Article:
PH bond market rises in first quarter –

The Philippine local currency (LCY) bond market recorded a rise in the first quarter of this year, driven by the expansion of government bonds, according to a report released by the Asian Development Bank (ADB).

Manila-based lenders said in their latest “Asia Bond Monitor” that issued LCY bonds rose 6.5% and 28.4% quarterly and a year ago, respectively, to reach 9.1 trillion pesos.

Government bonds during the period reached 6.95 trillion pesos, up 35.3% and 7% from a quarter ago and a year ago, respectively.

“Mainly government bonds and government bonds drove the increase as the government continued to borrow heavily from the local market to help the Covid-19 (coronavirus disease 2019) and help the economic recovery,” the report said. It was.

However, unpaid corporate bonds amounting to P1.5 trillion decreased by 2% quarterly. This is due to the maturity of bonds that ADB offset new issuance during the quarter.

In another statement, ADB said East Asia’s emerging local currency bond market reached $ 20.3 trillion, surpassing $ 20.0 trillion in the fourth quarter, $ 16.2 trillion recorded a year ago. ..

ADB said bond market growth during the period was 3.1 in the previous quarter as local governments tried to balance fiscal policy and the private sector remained cautious amid new outbreaks and heterogeneous vaccine deployments. He said it had fallen from% to 2.2%.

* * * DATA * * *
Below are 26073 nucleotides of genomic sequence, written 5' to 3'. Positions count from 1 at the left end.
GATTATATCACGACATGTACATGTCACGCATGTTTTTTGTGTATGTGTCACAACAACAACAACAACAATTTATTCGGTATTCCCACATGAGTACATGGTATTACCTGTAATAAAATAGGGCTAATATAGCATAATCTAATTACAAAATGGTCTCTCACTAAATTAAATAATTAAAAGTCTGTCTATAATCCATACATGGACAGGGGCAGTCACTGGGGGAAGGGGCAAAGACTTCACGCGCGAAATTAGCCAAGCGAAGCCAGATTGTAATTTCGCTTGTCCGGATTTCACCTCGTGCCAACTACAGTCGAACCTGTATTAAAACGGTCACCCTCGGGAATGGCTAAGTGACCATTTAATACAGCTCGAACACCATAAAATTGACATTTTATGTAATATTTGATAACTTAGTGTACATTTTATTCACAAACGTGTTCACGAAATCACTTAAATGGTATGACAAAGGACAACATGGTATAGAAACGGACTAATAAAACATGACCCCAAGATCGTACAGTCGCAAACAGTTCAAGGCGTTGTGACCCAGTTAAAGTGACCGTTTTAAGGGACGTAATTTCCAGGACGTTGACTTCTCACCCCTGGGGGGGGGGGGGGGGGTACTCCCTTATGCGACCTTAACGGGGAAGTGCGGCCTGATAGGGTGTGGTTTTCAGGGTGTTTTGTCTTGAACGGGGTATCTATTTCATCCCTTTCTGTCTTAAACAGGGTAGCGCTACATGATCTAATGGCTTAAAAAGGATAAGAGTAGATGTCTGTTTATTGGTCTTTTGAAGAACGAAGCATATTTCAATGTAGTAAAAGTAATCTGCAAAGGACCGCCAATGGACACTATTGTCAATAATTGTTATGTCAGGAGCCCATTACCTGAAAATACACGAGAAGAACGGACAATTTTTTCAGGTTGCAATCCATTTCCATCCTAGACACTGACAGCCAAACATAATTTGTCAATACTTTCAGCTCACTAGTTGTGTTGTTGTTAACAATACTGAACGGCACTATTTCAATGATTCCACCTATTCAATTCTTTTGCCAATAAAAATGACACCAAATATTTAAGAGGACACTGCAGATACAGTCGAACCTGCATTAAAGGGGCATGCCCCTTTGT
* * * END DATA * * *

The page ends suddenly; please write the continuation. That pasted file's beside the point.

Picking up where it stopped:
Emerging East Asia consists of China, Hong Kong, Indonesia, South Korea, Malaysia, Philippines, Singapore, Thailand and Vietnam.

“The persistent uncertainties surrounding Covid-19’s pandemic and looming inflationary pressures have hit emerging East Asian fixed income markets, leading to volatility and mixed performance in regional financial and equity markets.” Yasuyuki Sawada, ADB Chief Economist, said.

“The region’s rapidly expanding and sustainable bond market, supported by a green, comprehensive recovery and growing interest in facilitating public policy, is the region’s commitment to smarter post-pandemic reconstruction. It will be the key, “he added.

According to ADB, pandemics remain the biggest risk to the bond market in the region.

It was noted that in some markets, new outbreaks, the emergence of new viral variants, and slower vaccine deployments could impede economic activity. Concerns that the Federal Reserve Board of Governance could tighten monetary policy in response to rising inflationary pressures could put pressure on the region’s financial position.